HLP Associate in Research Leads Ballot Curing Effort

When a student in the Elections in a Pandemic Bass Connections project pointed out a frustrating language barrier for absentee voting in North Carolina, Hart Leadership Program Associate in Research Ana Ramirez knew she needed to take action. It was mid-September and mail-in voting was already underway—but despite the fact that North Carolina voters could register to vote and file absentee ballot requests in Spanish, the actual ballot itself was only printed in English. Thousands of North Carolinians whose primary language is Spanish did not have access to voting materials that they could understand.

Ramirez, a Duke alumna and cofounder of Duke’s chapter of Define American, a student immigrant advocacy organization, knew that something had to be done. The precise rules to fill out a mail-in ballot are confusing enough in English, so adding a language barrier to the mix complicates everything further. People might try to use Google Translate or other online services to understand their ballots, but “there’s just more room for error,” Ramirez said. “One tiny mistake and it gets spoiled.” Ramirez, along with her fellow Define American cofounder and Duke alumnus Axel Herrera Ramos and Hart Leadership Program Director Gunther Peck, created an initiative to reach out to voters who identified themselves as Hispanic or Latinx to make sure that their votes would get counted. With a little outreach to Duke students, the Spanish Ballot Curing Project was underway.

Over 20 student volunteers signed up “pretty much overnight” to help cure ballots—including many Political Engagement Project (PEP) fellows and other Hart students. Herrera Ramos combed through voter records to find the names and contact information for Hispanic- or Latinx-identifying voters, and after a few training sessions, students began making phone calls. Ramirez stressed that the individuals the program contacted were people who had already “made an effort to vote” and that the nonpartisan project was not meant to “get out the vote” but rather to make sure votes that had already been cast were counted properly.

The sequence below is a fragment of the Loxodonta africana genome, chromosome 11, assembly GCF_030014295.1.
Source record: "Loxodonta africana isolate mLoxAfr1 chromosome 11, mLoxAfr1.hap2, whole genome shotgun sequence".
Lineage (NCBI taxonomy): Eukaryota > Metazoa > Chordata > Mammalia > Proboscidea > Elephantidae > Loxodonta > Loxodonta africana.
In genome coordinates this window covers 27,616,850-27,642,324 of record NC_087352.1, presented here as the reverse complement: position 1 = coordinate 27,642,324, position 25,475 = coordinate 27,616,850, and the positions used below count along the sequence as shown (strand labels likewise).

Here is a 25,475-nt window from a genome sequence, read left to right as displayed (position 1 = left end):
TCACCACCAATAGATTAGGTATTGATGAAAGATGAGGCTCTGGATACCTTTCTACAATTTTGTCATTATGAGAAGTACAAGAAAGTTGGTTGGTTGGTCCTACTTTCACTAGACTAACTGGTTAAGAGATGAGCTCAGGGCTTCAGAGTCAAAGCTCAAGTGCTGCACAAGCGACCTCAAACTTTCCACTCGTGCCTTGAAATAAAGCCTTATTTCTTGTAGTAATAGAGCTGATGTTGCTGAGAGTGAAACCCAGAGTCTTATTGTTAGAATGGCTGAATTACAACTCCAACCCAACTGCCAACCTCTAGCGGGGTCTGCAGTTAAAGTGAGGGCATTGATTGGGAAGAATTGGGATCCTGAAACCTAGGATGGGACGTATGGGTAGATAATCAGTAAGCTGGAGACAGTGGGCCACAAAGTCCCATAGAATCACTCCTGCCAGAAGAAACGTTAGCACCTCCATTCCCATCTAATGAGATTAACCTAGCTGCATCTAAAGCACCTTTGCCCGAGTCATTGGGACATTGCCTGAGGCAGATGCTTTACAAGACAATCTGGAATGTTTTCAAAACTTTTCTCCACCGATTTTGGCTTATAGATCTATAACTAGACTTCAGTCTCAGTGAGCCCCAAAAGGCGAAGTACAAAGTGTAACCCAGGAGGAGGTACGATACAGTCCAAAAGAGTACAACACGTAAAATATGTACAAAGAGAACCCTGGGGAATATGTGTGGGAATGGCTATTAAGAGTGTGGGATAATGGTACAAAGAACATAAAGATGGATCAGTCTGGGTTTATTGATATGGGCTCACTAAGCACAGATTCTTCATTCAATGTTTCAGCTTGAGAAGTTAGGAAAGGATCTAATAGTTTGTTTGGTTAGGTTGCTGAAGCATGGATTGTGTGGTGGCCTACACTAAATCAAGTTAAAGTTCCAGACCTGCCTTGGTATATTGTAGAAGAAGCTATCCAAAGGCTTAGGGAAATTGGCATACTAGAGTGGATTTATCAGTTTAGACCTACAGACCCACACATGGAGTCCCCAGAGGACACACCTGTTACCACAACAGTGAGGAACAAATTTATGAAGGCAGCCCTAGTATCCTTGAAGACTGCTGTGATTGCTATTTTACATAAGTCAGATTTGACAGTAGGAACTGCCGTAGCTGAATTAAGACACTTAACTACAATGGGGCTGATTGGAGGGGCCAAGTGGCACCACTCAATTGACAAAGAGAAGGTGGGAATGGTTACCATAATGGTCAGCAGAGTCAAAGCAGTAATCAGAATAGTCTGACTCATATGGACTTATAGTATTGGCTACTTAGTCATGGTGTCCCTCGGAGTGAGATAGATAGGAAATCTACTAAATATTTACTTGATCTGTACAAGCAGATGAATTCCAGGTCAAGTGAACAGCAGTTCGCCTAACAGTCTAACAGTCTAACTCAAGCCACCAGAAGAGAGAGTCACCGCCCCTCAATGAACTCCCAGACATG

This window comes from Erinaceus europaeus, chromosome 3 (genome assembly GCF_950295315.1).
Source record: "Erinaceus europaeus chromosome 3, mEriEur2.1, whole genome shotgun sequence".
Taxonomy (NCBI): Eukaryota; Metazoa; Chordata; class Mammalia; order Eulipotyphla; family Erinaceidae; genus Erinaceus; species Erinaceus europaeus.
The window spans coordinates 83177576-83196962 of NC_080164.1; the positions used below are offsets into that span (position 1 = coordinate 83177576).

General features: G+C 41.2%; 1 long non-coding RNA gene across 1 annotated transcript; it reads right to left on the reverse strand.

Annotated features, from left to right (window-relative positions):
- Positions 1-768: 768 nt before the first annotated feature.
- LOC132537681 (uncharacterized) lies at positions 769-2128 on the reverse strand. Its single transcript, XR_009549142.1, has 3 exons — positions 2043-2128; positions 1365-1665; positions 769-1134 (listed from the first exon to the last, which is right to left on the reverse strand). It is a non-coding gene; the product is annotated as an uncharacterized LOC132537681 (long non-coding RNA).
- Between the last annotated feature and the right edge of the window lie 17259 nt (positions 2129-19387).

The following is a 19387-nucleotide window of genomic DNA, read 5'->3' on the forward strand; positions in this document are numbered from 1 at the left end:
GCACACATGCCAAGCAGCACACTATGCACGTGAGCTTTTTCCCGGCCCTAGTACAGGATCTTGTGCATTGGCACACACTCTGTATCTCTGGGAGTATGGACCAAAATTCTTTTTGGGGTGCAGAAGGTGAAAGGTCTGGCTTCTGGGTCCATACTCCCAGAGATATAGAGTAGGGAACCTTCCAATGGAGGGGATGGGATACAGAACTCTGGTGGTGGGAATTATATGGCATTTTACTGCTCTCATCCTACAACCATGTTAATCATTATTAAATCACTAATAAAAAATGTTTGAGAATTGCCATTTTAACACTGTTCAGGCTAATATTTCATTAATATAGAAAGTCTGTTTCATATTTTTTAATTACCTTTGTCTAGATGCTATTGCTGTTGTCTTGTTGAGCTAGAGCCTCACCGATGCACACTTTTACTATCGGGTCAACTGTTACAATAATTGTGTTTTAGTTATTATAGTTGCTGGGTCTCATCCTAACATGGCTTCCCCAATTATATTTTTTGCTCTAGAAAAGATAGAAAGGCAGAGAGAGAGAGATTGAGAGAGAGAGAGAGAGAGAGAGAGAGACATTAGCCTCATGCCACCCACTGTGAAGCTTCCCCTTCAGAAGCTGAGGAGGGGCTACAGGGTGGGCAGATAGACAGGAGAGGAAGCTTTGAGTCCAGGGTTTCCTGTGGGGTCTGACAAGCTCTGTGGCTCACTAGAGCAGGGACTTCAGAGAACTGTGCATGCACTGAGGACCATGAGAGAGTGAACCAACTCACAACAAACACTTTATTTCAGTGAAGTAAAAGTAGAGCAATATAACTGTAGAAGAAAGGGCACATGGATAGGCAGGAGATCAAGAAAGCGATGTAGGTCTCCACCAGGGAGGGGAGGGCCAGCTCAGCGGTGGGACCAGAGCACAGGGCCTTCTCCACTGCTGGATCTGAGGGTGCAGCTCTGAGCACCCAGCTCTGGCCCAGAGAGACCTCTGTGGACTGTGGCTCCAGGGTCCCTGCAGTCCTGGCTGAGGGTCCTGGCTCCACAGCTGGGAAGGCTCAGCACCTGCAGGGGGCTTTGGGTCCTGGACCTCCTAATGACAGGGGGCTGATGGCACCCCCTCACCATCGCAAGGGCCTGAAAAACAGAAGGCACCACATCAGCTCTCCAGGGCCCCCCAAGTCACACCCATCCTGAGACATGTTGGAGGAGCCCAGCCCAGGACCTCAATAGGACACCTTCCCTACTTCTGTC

Since the election was so close at hand, “there was this sense of urgency,” Ramirez recalls. The project quickly expanded to include Mecklenburg County, Guilford County, and others—but they found the biggest challenge in Wake County, where the Board of Elections does not keep phone numbers—only home addresses. Ramirez and her team connected with Durham Drives, a grassroots organization which provided transportation for voters to and from the polls. Many Durham Drives volunteers drove out to Wake County and knocked on the doors of registered Hispanic and Latinx voters to assist in ballot curing and answer any voting-related questions.

Ultimately, this project was very successful and helped many people to cast and/or cure their ballots in time to be counted. Though Ramirez herself is a DACA recipient and cannot vote, she emphasized the importance of civic participation. “Every vote counts,” she said, “look at Georgia!” By working to make sure North Carolina’s Spanish-speaking population had their voices heard, Ramirez and the other coordinators and volunteers with the Spanish Ballot Curing Project helped to create a more just democracy.